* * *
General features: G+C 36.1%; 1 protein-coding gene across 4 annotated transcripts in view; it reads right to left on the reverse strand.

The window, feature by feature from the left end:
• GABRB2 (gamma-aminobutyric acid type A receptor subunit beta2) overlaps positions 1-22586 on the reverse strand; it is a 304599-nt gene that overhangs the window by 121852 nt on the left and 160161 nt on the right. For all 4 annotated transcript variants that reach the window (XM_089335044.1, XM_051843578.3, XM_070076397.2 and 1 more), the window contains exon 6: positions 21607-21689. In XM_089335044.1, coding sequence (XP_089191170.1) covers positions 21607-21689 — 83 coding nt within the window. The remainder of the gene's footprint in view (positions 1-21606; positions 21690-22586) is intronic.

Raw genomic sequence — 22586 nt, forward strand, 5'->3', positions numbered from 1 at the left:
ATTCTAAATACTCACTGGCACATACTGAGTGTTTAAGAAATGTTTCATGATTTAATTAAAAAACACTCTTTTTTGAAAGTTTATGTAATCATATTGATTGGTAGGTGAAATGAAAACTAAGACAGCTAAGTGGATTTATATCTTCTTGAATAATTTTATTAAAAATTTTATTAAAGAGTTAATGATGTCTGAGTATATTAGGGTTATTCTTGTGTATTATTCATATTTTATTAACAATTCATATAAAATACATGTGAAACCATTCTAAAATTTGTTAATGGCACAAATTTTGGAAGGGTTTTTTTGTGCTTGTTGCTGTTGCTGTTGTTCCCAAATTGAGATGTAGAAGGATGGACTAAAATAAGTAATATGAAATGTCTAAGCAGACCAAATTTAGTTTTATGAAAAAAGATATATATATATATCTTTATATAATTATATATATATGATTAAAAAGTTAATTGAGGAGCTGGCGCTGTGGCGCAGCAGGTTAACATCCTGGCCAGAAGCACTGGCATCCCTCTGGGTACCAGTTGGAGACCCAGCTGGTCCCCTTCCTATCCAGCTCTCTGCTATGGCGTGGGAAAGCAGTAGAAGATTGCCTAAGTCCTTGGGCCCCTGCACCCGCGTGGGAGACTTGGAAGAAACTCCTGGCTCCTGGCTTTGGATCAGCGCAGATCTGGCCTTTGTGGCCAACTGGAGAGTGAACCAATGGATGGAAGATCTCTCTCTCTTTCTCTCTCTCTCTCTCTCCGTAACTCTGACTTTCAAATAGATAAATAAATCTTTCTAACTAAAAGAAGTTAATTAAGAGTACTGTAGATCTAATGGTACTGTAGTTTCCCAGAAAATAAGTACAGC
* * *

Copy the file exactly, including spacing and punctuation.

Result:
General features: G+C 36.1%; 1 protein-coding gene across 4 annotated transcripts in view; it reads right to left on the reverse strand.

The window, feature by feature from the left end:
• GABRB2 (gamma-aminobutyric acid type A receptor subunit beta2) overlaps positions 1-22586 on the reverse strand; it is a 304599-nt gene that overhangs the window by 121852 nt on the left and 160161 nt on the right. For all 4 annotated transcript variants that reach the window (XM_089335044.1, XM_051843578.3, XM_070076397.2 and 1 more), the window contains exon 6: positions 21607-21689. In XM_089335044.1, coding sequence (XP_089191170.1) covers positions 21607-21689 — 83 coding nt within the window. The remainder of the gene's footprint in view (positions 1-21606; positions 21690-22586) is intronic.

Raw genomic sequence — 22586 nt, forward strand, 5'->3', positions numbered from 1 at the left:
ATTCTAAATACTCACTGGCACATACTGAGTGTTTAAGAAATGTTTCATGATTTAATTAAAAAACACTCTTTTTTGAAAGTTTATGTAATCATATTGATTGGTAGGTGAAATGAAAACTAAGACAGCTAAGTGGATTTATATCTTCTTGAATAATTTTATTAAAAATTTTATTAAAGAGTTAATGATGTCTGAGTATATTAGGGTTATTCTTGTGTATTATTCATATTTTATTAACAATTCATATAAAATACATGTGAAACCATTCTAAAATTTGTTAATGGCACAAATTTTGGAAGGGTTTTTTTGTGCTTGTTGCTGTTGCTGTTGTTCCCAAATTGAGATGTAGAAGGATGGACTAAAATAAGTAATATGAAATGTCTAAGCAGACCAAATTTAGTTTTATGAAAAAAGATATATATATATATCTTTATATAATTATATATATATGATTAAAAAGTTAATTGAGGAGCTGGCGCTGTGGCGCAGCAGGTTAACATCCTGGCCAGAAGCACTGGCATCCCTCTGGGTACCAGTTGGAGACCCAGCTGGTCCCCTTCCTATCCAGCTCTCTGCTATGGCGTGGGAAAGCAGTAGAAGATTGCCTAAGTCCTTGGGCCCCTGCACCCGCGTGGGAGACTTGGAAGAAACTCCTGGCTCCTGGCTTTGGATCAGCGCAGATCTGGCCTTTGTGGCCAACTGGAGAGTGAACCAATGGATGGAAGATCTCTCTCTCTTTCTCTCTCTCTCTCTCTCCGTAACTCTGACTTTCAAATAGATAAATAAATCTTTCTAACTAAAAGAAGTTAATTAAGAGTACTGTAGATCTAATGGTACTGTAGTTTCCCAGAAAATAAGTACAGC